All this week at the Professional Developers Conference, Microsoft has talked about cloud computing, what many consider the next frontier. Bob Muglia, president of the company's Server and Tools business, sat down to talk more about the cloud and the opportunity ahead for Microsoft.
Even among tech geeks, there is confusion and debate over what cloud computing is, even as many consumers are already well schooled with cloud services such as Hotmail, Facebook, iTunes or Flickr.
Over time, more companies will build similar Web-based services that live on remote servers, rather than being stored in a personal computer.
Microsoft launched Windows Azure for developers this week, hoping the operating system for the cloud draws them over competing offerings from Google, Amazon.com, Yahoo and Salesforce.com.
Poking fun at the confusion around cloud computing, Muglia appeared in a video during his Tuesday keynote at PDC.
Called "Bob Muglia. Life Coach," it depicts Muglia helping a man dressed as a cloud with an identity crisis. At the end, the 22-year Microsoft veteran jumps around, Steve Ballmer style, exhorting the cloud to "Soar! Soar! Soar!" The cloud then jumps off the side of the building.
Here are edited excerpts of the interview with Muglia:
Question: So what was the thinking behind you playing a life coach to a man in a cloud suit?
Answer: I think the cloud is fairly confusing to people -- what it really is, the nature of the cloud and the way it's been defined. I've watched it evolve in the industry. If you look at definitions from 18 months ago, it's hard for everybody to keep up with it.
Q: Let's say your child's schoolteacher asked you what the cloud is. What would you say?
A: A cloud is a whole broad way to provide an array of services to people of all types and companies of all types.
If you look at the way consumers work with (online) services, it is almost all cloud driven: e-mail, Twitter, Facebook, online shopping. ... Businesses are (also) looking at how to bring their applications up internally.
As people first built applications and hosted them on the Web, we've learned an awful lot about what it means to develop this next generation of applications that lowers the cost of running them and improves the effectiveness.
I do my home banking on Sunday morning most of the time. About once a month or every other month, that's when they update it (and I can't access it). ...
That happens all the time and it shouldn't happen. ... You don't expect to see Bing or Google down. They're supposed to not be down.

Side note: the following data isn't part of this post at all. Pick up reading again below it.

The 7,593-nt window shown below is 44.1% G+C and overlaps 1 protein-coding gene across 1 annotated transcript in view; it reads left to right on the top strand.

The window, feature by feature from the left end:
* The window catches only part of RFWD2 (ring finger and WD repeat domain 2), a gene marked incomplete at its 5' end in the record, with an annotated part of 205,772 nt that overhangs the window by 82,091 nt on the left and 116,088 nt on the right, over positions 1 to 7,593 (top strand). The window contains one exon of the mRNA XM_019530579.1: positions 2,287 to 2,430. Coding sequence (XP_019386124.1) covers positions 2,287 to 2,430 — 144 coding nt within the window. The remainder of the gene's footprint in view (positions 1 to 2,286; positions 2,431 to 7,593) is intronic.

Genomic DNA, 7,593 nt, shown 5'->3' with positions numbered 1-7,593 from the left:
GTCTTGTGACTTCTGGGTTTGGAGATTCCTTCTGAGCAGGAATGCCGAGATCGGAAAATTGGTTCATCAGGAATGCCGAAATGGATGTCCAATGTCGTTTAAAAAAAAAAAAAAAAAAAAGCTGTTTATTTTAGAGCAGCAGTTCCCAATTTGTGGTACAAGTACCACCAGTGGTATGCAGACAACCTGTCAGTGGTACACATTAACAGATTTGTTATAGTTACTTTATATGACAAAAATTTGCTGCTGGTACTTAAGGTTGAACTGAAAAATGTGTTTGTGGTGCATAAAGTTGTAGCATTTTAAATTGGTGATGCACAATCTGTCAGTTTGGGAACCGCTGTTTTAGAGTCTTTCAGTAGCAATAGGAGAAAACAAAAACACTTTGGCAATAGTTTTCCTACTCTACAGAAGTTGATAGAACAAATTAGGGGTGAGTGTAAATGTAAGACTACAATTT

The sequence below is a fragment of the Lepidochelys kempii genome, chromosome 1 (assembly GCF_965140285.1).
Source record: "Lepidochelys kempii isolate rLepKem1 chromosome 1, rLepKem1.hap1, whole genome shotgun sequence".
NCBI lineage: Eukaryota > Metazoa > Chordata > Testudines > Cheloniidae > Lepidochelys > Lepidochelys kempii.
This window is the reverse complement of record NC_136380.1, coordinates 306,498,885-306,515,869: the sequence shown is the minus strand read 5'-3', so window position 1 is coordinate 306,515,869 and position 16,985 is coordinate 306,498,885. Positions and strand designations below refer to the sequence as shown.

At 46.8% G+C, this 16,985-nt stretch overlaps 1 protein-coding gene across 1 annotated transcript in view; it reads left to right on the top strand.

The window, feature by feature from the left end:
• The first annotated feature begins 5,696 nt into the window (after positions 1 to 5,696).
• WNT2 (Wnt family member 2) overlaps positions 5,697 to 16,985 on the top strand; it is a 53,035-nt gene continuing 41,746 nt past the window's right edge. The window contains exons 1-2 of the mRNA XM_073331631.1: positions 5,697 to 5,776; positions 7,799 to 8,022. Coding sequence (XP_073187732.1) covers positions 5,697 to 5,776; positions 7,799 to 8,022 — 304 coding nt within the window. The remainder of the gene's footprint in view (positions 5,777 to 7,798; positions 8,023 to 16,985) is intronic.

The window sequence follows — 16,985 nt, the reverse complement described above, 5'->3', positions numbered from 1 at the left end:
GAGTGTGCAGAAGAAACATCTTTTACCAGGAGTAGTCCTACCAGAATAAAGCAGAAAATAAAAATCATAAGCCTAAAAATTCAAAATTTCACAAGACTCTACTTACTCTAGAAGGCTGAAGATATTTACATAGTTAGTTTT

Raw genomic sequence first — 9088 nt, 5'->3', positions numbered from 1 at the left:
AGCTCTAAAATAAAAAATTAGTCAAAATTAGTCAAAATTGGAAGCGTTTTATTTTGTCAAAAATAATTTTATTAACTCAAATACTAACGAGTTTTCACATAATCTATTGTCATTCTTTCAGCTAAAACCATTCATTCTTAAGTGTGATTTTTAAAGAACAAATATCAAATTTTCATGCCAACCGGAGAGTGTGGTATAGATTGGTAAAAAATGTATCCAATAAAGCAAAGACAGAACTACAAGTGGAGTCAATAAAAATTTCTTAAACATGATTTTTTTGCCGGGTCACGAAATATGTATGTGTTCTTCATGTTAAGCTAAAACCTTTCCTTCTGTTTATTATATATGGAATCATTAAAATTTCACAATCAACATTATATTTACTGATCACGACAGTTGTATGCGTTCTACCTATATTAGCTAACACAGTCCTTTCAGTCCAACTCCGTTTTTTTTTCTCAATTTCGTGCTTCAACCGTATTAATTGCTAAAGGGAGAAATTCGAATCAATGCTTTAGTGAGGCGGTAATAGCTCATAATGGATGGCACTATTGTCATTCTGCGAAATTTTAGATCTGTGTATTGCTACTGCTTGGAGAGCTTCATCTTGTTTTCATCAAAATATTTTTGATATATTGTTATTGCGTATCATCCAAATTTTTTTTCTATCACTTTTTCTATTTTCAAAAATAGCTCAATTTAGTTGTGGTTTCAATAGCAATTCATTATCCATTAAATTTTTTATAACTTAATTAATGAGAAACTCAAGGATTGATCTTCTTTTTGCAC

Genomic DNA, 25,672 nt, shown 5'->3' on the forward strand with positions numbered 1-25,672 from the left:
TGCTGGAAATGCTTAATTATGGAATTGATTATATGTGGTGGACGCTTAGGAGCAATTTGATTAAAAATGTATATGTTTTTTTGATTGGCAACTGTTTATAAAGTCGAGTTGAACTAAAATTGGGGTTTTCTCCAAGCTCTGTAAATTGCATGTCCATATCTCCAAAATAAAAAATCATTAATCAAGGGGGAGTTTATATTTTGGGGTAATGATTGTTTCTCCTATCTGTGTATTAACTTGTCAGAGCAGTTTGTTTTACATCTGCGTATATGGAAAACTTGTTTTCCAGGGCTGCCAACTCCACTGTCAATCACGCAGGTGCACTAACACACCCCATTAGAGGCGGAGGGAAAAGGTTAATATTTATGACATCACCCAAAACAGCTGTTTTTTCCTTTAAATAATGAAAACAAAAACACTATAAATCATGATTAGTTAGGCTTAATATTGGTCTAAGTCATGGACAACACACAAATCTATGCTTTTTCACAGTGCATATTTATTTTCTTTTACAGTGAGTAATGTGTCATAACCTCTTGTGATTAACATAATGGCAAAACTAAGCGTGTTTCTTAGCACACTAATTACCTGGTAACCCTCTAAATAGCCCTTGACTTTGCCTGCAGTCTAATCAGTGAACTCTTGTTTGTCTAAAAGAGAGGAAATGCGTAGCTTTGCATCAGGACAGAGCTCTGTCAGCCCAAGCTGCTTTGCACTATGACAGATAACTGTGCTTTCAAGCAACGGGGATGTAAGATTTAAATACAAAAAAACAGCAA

The other thing is the promise of this: You've got unbelievable amounts of computing power that are becoming available from hardware. ... I'm a very strong believer that the opportunity to actually do useful things with useful data exceeds the speed of Moore's law. The business opportunities to work with that (available) information are unbelievable.
You can do simulations that can be done around drug discovery and understanding genetics as an example or in scientific research or market and trends and analysis. All of those are examples that can include vast amounts of computing power.
Cloud will make it available to companies at a fraction of the cost and will put it in the hands of even the smallest company.
Q: What is the size of the opportunity here for Microsoft?
A: Cloud computing is the future of how software will be delivered. Software you install on PCs, that's not going to go away, but that software is going to be connected to cloud services.
If you look at what we create for customers, almost all of that will have components of the cloud, in some cases it will be entirely on the cloud. Over time the services will become bigger and bigger part of Microsoft.
It's not like tomorrow half of Microsoft's revenue is going to come from the cloud. If you look out 10 years, that's very reasonable to assume that (it will).
Q: What investment has Microsoft made in this?
A: It's a fairly large (research and development) effort on our part. We're building these gigantic data centers around the world.
Microsoft has already become the largest purchaser of servers made by OEMs (hardware manufacturers). It's a very, very major investment for us both in terms of R&D efforts together with the data centers.
Q: What happened with the plans to turn Quincy, Wash., into a data center for Windows Azure?
A: The reason it's actually in Chicago is because Quincy filled up. We're out of capacity in Quincy. We still have room in Chicago. Right now Chicago still has reasonable capacity and it's being used reasonably, but we're buying a lot of servers to take on Yahoo (if the Microsoft-Yahoo search partnership is approved).
Q: Is this new revenue going to replace existing Microsoft business?
A: We'll continue to sell software. The cloud will very much augment that.
There will be times when people will choose to sell the cloud, there will be other times that people run things in both.
Q: Other thoughts?
A: The most important message is Microsoft is committed to delivering major innovations that will help the whole industry moving forward. We'll continue to work the way we've always worked; we'll work with partners. We are fully embracing this new world.
We know it's going to change the way software is delivered and Microsoft is right there and we're going to help our customers move forward to the cloud.
(c) 2009, The Seattle Times.
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